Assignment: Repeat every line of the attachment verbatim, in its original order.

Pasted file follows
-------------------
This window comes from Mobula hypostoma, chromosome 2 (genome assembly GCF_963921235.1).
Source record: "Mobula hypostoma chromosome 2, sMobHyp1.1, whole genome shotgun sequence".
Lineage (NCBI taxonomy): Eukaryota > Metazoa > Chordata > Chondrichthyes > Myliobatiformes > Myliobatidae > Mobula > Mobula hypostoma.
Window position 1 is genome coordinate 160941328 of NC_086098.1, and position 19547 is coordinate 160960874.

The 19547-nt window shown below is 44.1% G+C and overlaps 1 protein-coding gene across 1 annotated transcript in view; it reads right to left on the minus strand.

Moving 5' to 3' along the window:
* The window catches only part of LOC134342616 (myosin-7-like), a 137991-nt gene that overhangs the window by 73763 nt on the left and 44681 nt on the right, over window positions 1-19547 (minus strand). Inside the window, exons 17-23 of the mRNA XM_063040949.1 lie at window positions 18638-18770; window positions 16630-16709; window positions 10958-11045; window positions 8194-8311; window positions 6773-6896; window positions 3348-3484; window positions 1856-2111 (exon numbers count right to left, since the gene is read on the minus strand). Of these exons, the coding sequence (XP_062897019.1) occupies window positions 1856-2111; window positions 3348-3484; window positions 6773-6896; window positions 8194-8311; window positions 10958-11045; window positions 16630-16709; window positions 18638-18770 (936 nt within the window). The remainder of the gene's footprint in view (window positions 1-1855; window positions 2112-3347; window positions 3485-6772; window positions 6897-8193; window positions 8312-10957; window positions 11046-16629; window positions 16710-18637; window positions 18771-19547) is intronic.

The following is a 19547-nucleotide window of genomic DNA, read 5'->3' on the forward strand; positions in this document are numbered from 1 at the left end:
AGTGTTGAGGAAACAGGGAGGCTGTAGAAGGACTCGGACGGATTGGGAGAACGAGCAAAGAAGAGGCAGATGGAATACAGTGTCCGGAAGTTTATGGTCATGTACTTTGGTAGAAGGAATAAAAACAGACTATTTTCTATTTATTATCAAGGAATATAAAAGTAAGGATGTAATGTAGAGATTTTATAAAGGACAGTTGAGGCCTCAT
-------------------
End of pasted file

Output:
This window comes from Mobula hypostoma, chromosome 2 (genome assembly GCF_963921235.1).
Source record: "Mobula hypostoma chromosome 2, sMobHyp1.1, whole genome shotgun sequence".
Lineage (NCBI taxonomy): Eukaryota > Metazoa > Chordata > Chondrichthyes > Myliobatiformes > Myliobatidae > Mobula > Mobula hypostoma.
Window position 1 is genome coordinate 160941328 of NC_086098.1, and position 19547 is coordinate 160960874.

The 19547-nt window shown below is 44.1% G+C and overlaps 1 protein-coding gene across 1 annotated transcript in view; it reads right to left on the minus strand.

Moving 5' to 3' along the window:
* The window catches only part of LOC134342616 (myosin-7-like), a 137991-nt gene that overhangs the window by 73763 nt on the left and 44681 nt on the right, over window positions 1-19547 (minus strand). Inside the window, exons 17-23 of the mRNA XM_063040949.1 lie at window positions 18638-18770; window positions 16630-16709; window positions 10958-11045; window positions 8194-8311; window positions 6773-6896; window positions 3348-3484; window positions 1856-2111 (exon numbers count right to left, since the gene is read on the minus strand). Of these exons, the coding sequence (XP_062897019.1) occupies window positions 1856-2111; window positions 3348-3484; window positions 6773-6896; window positions 8194-8311; window positions 10958-11045; window positions 16630-16709; window positions 18638-18770 (936 nt within the window). The remainder of the gene's footprint in view (window positions 1-1855; window positions 2112-3347; window positions 3485-6772; window positions 6897-8193; window positions 8312-10957; window positions 11046-16629; window positions 16710-18637; window positions 18771-19547) is intronic.

The following is a 19547-nucleotide window of genomic DNA, read 5'->3' on the forward strand; positions in this document are numbered from 1 at the left end:
AGTGTTGAGGAAACAGGGAGGCTGTAGAAGGACTCGGACGGATTGGGAGAACGAGCAAAGAAGAGGCAGATGGAATACAGTGTCCGGAAGTTTATGGTCATGTACTTTGGTAGAAGGAATAAAAACAGACTATTTTCTATTTATTATCAAGGAATATAAAAGTAAGGATGTAATGTAGAGATTTTATAAAGGACAGTTGAGGCCTCAT